Commonwealth Bank (ASX: CBA) has reported its full-year results for FY20. We take a look at the company’s headline figures, key commentary and guidance outlook, plus review the share market’s reaction across the trading day
Commonwealth Bank has this morning reported an 11.3% fall in cash NPAT to $7.3 billion. On a statutory basis, NPAT increased 12.4% on FY19 to $9.6 billion.
Loan impairment expenses more than doubled to $2.5 billion on account of the economic impact from COVID-19, while net interest margins eased 2 basis points to 2.07%.
CBA will pay shareholders a final dividend of $0.98 per share, fully franked, which brings total dividends over FY20 to $2.98, down 31% on the prior reporting period. Shares will trade ex-dividend on Wednesday, August 19.
CBA shares started the trading session brightly, jumping more than 2%, however, ended lower by 0.5% as capital moved into the other banks instead.
Underscoring the difference between statutory and cash NPAT results, divestments, namely the bank’s sale of its wealth management business, helped boost statutory results. However, CBA was hit by higher loan impairment expenses as a result of COVID-19. The bank’s loan loss rate increased to 33 basis points as a result of a $1.5 billion COVID provision. This rate, while slightly more than double last year’s result, is well below that seen in FY09, where it spiked to 73 basis points, and also below FY10, which came in at 41 basis points. Total provision coverage rose from 1.29% in FY19 to 1.7% as at the end of FY20.
In terms of COVID-19 related loan deferrals, the company has noted that there has been a drop from recent peak figures. Nonetheless, 135,000 home loans remain in deferral as at the end of July, while 59,000 business loans are in deferral, which are 8% ($48 billion) and 15% ($14 billion) of total accounts respectively. At their peak, deferral figures were trending at 154,000 and 86,000 respectively, with CBA pointing out that these have been declining in recent months.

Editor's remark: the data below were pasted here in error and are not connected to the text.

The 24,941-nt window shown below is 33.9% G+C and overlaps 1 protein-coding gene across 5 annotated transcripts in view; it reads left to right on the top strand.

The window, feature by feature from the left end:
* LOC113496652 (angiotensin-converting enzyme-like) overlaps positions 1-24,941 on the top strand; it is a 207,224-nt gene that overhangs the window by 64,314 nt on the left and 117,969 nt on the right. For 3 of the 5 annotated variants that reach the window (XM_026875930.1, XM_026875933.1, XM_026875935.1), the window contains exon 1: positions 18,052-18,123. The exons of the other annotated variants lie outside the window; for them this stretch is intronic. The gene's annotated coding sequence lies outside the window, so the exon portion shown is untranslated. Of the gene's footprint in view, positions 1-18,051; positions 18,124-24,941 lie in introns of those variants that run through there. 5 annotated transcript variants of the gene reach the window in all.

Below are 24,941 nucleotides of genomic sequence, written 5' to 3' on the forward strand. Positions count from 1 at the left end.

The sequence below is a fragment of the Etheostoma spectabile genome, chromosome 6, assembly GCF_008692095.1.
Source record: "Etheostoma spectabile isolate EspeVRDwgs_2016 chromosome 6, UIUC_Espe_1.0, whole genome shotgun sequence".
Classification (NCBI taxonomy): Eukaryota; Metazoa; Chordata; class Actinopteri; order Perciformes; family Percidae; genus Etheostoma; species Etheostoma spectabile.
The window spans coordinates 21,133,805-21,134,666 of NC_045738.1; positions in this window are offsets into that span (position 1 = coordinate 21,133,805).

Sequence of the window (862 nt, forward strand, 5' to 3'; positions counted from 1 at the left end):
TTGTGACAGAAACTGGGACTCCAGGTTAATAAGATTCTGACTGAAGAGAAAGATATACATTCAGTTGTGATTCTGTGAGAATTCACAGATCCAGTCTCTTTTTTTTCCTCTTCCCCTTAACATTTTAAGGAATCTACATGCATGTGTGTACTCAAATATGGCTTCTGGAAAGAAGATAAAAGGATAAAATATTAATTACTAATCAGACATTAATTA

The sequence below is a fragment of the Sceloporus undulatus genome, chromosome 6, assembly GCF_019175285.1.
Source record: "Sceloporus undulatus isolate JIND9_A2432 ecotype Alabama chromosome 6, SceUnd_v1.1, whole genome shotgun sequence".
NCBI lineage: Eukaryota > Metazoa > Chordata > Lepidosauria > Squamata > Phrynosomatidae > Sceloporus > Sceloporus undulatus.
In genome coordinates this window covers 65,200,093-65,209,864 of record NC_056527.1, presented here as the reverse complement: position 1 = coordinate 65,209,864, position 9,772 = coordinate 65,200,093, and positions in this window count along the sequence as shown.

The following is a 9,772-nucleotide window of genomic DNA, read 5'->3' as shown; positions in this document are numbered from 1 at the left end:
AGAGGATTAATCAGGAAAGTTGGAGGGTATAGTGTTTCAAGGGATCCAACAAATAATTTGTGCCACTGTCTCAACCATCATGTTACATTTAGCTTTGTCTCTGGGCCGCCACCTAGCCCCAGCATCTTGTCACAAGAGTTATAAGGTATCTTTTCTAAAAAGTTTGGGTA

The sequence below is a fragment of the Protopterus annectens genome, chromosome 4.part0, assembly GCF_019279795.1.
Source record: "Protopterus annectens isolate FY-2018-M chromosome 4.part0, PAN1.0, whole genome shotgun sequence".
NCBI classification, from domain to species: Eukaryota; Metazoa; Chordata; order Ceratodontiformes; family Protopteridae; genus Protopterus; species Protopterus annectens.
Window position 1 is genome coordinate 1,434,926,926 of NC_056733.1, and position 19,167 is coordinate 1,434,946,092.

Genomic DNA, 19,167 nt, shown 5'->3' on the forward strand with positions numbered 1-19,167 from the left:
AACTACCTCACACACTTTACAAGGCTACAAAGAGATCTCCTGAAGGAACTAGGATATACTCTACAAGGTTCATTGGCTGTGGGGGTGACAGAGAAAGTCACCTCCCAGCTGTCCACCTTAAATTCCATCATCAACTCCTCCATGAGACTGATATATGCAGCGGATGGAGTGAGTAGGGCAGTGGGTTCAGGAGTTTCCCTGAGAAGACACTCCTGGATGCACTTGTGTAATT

The reduction in interest rates over the year weighed on CBA’s net interest margin (NIM), which came in 2 basis points lower at 2.07%. The second-half of the year weighed on the result, where NIM declined 7 basis points half-on-half. There was some reprieve, however, by virtue of lower short-term funding costs for the nation’s largest bank, and growth in home lending and deposits. Core business recorded modest growth across the year, with home lending rising 1.3x system, household deposits climbing 9.8% and even business lending recording 5% growth. These factors contributed to an increase in operating income of 0.8% to $23.8 billion.
CBA has managed to improve its Common Equity Tier 1 (CET1) capital ratio, with the metric rising from 10.7% to 11.6% at EOFY. This is well in excess of APRA’s ‘unquestionably strong’ benchmark of 10.5%.
Last but not least, CBA’s final dividend of $0.98 reflects a payout ratio of 49.95% of second half statutory earnings, in line with APRA’s past guidance and also reflecting the company’s cautious outlook to managing its balance sheet amid economic uncertainty.
In providing its outlook, CBA has noted significant uncertainty and strain in the broader economy, but has pointed to stimulus efforts providing support that it anticipates will continue in a targeted form, with monetary policy also likely to remain accommodative for some time yet. It has also flagged a somewhat positive view on the pipeline of infrastructure, mining and agriculture activity, and a positive view on Australia’s long-term growth prospects.
Management believe lower credit growth and low interest rates will weigh on revenue, requiring the bank to focus on driving efficiencies elsewhere. Nonetheless, the company has pointed towards its “strong balance sheet and capital position”, while also taking some confidence in the strength of its operational performance thus far.
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